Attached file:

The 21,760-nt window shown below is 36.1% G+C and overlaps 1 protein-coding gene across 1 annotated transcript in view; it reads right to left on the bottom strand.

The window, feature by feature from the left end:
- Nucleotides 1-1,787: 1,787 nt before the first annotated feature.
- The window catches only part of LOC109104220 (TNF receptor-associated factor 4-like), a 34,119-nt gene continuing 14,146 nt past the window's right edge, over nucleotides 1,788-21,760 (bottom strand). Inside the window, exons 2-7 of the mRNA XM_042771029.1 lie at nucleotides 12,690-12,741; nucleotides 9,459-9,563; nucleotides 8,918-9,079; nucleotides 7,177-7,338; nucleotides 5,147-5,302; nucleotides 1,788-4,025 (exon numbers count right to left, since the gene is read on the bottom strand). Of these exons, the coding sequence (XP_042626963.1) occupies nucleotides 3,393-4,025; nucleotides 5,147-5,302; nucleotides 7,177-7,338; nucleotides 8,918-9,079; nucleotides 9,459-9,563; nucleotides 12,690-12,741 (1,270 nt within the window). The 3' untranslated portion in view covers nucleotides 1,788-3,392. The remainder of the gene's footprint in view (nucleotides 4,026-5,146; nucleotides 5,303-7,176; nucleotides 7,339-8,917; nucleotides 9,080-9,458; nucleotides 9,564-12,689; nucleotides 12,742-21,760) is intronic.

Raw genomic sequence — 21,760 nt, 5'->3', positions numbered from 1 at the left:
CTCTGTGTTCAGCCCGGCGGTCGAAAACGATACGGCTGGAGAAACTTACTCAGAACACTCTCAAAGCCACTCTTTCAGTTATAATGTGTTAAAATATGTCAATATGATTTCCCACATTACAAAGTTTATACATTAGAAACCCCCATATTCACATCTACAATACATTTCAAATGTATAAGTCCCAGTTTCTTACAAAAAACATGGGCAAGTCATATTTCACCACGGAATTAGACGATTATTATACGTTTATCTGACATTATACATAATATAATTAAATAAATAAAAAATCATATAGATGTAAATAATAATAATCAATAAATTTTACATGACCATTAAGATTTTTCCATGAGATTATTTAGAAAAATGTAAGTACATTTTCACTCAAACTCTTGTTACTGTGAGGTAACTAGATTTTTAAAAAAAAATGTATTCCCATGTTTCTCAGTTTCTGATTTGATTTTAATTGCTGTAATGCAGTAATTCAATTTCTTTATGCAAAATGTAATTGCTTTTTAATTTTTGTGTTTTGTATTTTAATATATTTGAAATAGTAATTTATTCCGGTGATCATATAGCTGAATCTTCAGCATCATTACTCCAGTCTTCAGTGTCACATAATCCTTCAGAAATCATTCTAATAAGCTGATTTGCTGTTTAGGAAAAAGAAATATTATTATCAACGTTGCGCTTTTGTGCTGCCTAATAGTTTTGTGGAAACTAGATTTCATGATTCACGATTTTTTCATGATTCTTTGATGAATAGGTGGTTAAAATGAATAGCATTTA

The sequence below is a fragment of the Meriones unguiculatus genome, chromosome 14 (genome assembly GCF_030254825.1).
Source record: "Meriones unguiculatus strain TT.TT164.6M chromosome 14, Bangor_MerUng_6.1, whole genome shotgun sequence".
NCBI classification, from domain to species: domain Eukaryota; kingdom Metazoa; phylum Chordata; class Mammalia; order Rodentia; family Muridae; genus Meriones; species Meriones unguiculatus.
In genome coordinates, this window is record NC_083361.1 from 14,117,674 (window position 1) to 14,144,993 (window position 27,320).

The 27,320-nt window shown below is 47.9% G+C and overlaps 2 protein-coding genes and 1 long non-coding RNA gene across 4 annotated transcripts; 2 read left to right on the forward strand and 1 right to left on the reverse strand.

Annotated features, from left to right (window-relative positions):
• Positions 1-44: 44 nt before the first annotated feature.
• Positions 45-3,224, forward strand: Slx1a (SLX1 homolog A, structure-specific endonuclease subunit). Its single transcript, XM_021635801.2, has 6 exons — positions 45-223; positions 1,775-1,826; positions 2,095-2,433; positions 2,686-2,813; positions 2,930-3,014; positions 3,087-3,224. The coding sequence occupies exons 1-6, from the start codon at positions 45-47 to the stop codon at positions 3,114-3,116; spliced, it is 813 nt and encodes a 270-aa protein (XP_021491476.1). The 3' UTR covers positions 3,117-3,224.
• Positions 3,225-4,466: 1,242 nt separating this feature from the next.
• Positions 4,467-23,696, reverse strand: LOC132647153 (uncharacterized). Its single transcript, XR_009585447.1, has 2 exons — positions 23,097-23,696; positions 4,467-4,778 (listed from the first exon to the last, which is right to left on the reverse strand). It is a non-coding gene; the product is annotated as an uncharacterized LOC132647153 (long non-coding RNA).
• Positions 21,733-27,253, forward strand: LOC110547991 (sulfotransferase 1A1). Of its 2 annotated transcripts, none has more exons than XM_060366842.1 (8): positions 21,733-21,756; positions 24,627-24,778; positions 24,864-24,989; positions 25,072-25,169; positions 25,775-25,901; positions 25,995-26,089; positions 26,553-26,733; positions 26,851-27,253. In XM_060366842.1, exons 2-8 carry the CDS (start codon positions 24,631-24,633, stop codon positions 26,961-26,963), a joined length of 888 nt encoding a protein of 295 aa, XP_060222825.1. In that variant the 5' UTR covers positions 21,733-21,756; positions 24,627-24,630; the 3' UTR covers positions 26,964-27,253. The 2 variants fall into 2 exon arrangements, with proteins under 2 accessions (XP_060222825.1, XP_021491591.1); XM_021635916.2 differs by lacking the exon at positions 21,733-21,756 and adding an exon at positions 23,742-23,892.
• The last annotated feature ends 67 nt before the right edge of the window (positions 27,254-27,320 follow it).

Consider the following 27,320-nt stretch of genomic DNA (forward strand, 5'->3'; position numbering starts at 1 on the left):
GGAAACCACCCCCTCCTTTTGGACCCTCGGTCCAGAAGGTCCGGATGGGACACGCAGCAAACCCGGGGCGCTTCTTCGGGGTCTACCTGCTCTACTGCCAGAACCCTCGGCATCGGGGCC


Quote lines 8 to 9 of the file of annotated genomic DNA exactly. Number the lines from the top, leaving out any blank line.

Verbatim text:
Source record: "Meriones unguiculatus strain TT.TT164.6M chromosome 14, Bangor_MerUng_6.1, whole genome shotgun sequence".
NCBI classification, from domain to species: domain Eukaryota; kingdom Metazoa; phylum Chordata; class Mammalia; order Rodentia; family Muridae; genus Meriones; species Meriones unguiculatus.